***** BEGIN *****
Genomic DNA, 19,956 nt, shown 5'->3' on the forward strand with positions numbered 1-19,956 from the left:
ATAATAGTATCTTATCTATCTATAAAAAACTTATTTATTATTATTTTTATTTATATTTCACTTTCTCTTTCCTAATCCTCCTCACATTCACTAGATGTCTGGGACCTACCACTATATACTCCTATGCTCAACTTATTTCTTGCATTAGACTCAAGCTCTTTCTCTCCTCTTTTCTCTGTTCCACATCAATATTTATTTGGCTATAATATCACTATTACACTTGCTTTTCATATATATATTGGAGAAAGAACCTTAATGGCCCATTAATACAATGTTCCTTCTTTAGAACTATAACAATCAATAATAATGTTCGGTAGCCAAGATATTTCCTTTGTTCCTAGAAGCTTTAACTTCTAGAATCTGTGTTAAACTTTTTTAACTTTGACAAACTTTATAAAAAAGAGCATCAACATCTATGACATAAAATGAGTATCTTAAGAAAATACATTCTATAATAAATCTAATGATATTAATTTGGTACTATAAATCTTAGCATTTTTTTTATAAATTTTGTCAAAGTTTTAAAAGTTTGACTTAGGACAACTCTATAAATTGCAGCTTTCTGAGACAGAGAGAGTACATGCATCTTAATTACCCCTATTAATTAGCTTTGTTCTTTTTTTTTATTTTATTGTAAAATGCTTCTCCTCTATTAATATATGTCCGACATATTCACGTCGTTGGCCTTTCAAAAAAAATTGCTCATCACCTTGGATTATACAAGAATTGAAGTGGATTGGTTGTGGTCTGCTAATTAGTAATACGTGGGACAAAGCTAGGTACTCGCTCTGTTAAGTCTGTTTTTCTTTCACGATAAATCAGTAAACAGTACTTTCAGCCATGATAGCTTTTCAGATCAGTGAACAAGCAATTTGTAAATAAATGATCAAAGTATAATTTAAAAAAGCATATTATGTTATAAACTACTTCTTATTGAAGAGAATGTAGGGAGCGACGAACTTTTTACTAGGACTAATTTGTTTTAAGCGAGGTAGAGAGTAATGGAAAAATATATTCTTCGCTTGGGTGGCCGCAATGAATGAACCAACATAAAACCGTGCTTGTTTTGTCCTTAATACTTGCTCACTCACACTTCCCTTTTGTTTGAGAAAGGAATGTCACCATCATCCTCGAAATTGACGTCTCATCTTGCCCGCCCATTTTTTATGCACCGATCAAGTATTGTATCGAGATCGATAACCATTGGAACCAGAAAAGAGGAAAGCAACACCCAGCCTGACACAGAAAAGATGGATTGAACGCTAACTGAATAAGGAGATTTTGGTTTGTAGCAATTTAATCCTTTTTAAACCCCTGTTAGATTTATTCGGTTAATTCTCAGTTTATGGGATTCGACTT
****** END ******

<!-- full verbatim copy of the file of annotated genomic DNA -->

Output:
Genomic DNA, 19,956 nt, shown 5'->3' on the forward strand with positions numbered 1-19,956 from the left:
ATAATAGTATCTTATCTATCTATAAAAAACTTATTTATTATTATTTTTATTTATATTTCACTTTCTCTTTCCTAATCCTCCTCACATTCACTAGATGTCTGGGACCTACCACTATATACTCCTATGCTCAACTTATTTCTTGCATTAGACTCAAGCTCTTTCTCTCCTCTTTTCTCTGTTCCACATCAATATTTATTTGGCTATAATATCACTATTACACTTGCTTTTCATATATATATTGGAGAAAGAACCTTAATGGCCCATTAATACAATGTTCCTTCTTTAGAACTATAACAATCAATAATAATGTTCGGTAGCCAAGATATTTCCTTTGTTCCTAGAAGCTTTAACTTCTAGAATCTGTGTTAAACTTTTTTAACTTTGACAAACTTTATAAAAAAGAGCATCAACATCTATGACATAAAATGAGTATCTTAAGAAAATACATTCTATAATAAATCTAATGATATTAATTTGGTACTATAAATCTTAGCATTTTTTTTATAAATTTTGTCAAAGTTTTAAAAGTTTGACTTAGGACAACTCTATAAATTGCAGCTTTCTGAGACAGAGAGAGTACATGCATCTTAATTACCCCTATTAATTAGCTTTGTTCTTTTTTTTTATTTTATTGTAAAATGCTTCTCCTCTATTAATATATGTCCGACATATTCACGTCGTTGGCCTTTCAAAAAAAATTGCTCATCACCTTGGATTATACAAGAATTGAAGTGGATTGGTTGTGGTCTGCTAATTAGTAATACGTGGGACAAAGCTAGGTACTCGCTCTGTTAAGTCTGTTTTTCTTTCACGATAAATCAGTAAACAGTACTTTCAGCCATGATAGCTTTTCAGATCAGTGAACAAGCAATTTGTAAATAAATGATCAAAGTATAATTTAAAAAAGCATATTATGTTATAAACTACTTCTTATTGAAGAGAATGTAGGGAGCGACGAACTTTTTACTAGGACTAATTTGTTTTAAGCGAGGTAGAGAGTAATGGAAAAATATATTCTTCGCTTGGGTGGCCGCAATGAATGAACCAACATAAAACCGTGCTTGTTTTGTCCTTAATACTTGCTCACTCACACTTCCCTTTTGTTTGAGAAAGGAATGTCACCATCATCCTCGAAATTGACGTCTCATCTTGCCCGCCCATTTTTTATGCACCGATCAAGTATTGTATCGAGATCGATAACCATTGGAACCAGAAAAGAGGAAAGCAACACCCAGCCTGACACAGAAAAGATGGATTGAACGCTAACTGAATAAGGAGATTTTGGTTTGTAGCAATTTAATCCTTTTTAAACCCCTGTTAGATTTATTCGGTTAATTCTCAGTTTATGGGATTCGACTT